The United Nations Special Rapporteur on transitional justice, Pablo de Greiff, in a statement made during the 30th session of the UN Human Rights Council on 15 September 2015 said that a ‘tradition of impunity’ seriously undermines accountability and reconciliation efforts in any country. He stressed that “prevention of recurring mass violations is not only a matter of making changes in texts; prevention calls for changes in practice and attitude in a society.”
“This can only be achieved through carefully designed and combined interventions at the level of State institutions, of civil society and in the sphere of culture and individual dispositions,” the independent expert said. “In addition to reforming institutions, more concerted work needs to be undertaken in relation to the preventive function of civil society and the potential of educational reform, arts, culture, and trauma counselling.”
I am confident that the earlier described framework to design an effective State policy on non-recurrence will be useful for Sri Lanka, which I visited in an advisory role in March/April 20151. At the end of the visit I noted that – if handled well, the case of Sri Lanka has the potential to constitute an example for the region and for the world of how a sustainable peace ought to be achieved.
“To fully realize this potential, however, Sri Lanka needs to work on parallel tracks. On the one hand, a deliberate process towards a comprehensive transitional justice strategy needs to be undertaken, which addresses the manifold challenges the country is facing such as the in-depth reform of the justice system and the security sector (military, police, intelligences services included), the establishment of independent truth-seeking mechanisms, the design of a comprehensive reparation scheme to name a few,” Mr. de Greiff added.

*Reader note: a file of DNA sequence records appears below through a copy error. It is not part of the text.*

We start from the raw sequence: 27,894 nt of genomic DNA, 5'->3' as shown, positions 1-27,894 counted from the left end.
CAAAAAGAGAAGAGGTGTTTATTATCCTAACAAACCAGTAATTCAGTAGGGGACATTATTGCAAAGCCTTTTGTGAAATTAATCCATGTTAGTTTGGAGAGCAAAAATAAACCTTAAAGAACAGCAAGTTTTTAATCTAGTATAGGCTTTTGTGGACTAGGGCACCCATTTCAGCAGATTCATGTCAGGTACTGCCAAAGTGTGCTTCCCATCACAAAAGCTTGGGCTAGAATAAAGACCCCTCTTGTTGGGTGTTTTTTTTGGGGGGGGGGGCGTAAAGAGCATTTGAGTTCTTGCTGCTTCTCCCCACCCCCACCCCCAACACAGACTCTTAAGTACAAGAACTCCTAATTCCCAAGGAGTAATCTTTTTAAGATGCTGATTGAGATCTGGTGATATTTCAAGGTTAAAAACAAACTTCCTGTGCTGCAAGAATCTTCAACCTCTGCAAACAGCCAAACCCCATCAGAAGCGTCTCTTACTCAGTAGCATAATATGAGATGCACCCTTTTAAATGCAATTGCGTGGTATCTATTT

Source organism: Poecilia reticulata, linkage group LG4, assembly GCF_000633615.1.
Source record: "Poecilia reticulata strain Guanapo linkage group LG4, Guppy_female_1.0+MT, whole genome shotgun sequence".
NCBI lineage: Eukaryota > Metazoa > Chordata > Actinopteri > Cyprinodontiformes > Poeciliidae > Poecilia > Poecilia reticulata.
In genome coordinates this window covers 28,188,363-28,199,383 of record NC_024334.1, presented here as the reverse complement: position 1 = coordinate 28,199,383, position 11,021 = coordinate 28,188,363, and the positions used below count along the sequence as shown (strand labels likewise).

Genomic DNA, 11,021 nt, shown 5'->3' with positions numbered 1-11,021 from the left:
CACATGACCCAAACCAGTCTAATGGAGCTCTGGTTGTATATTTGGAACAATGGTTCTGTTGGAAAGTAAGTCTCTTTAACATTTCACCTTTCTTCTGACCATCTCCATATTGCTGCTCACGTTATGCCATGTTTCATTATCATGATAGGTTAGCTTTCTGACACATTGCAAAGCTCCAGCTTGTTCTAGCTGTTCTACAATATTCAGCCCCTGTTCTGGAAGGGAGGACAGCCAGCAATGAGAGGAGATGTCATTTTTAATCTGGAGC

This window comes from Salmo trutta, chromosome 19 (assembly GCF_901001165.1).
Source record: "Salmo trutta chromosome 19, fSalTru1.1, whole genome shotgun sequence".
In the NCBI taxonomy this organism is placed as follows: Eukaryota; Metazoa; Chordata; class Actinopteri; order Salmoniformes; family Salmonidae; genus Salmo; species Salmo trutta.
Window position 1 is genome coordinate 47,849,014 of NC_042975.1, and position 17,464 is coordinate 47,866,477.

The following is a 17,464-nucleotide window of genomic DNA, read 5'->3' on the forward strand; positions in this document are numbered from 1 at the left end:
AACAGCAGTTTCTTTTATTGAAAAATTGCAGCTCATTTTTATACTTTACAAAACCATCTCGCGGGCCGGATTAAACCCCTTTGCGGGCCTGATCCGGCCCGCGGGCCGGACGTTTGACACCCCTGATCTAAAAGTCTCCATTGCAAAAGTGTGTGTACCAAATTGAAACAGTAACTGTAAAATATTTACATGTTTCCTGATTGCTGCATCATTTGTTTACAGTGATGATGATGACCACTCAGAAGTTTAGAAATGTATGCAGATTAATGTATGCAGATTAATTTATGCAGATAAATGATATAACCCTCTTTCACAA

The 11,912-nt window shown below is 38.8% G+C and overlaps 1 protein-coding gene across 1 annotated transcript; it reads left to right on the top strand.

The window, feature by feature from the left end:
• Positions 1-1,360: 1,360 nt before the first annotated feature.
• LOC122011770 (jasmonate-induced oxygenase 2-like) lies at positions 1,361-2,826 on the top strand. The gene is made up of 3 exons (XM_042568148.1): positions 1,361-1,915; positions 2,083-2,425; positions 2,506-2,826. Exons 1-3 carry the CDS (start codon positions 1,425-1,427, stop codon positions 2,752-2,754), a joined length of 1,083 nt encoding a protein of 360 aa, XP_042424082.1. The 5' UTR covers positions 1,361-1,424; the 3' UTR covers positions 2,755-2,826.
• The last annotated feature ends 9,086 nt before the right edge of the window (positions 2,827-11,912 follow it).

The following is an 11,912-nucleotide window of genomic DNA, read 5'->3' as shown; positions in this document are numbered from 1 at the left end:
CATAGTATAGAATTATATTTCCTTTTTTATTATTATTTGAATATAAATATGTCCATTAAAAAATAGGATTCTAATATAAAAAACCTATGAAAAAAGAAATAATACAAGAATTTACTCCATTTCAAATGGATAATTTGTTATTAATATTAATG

“Such a process needs to be guided by carefully designed and conducted consultations that will involve all sectors of Sri Lankan society, and foremost victims of past gross violations. A firm commitment by the authorities is indispensable to take such long-term process forward,” the Special Rapporteur underscored.
“Simultaneously, immediate action must include clarifying the fate of the disappeared, addressing land issues, making sure that long-standing practices of arbitrary detentions; of surveillance and harassment–particularly of women in the Eastern and Northern provinces, many of them already victims of the conflict—have really come to an end, and last but not least, providing psycho-social support to victims,” he said.
“Progress on each of these domains needs to be accompanied by concrete steps to ensure criminal accountability for serious violations. At this critical juncture, the country cannot afford to simply reproduce an approach characterized by the proliferation of deliberately half-hearted initiatives that lack basic trust by the population and that have failed to remedy fundamental institutional deficiencies.”
“The debate about whether accountability procedures should be national or international is a mere proxy for two fundamental questions: first, how to guarantee that whatever institutions are set up can be reliably trusted by citizens to do their job independently; and second, where will the specialized capacities to carry out complex investigations into mass atrocities come from,” the Special Rapporteur concluded.(ohchr)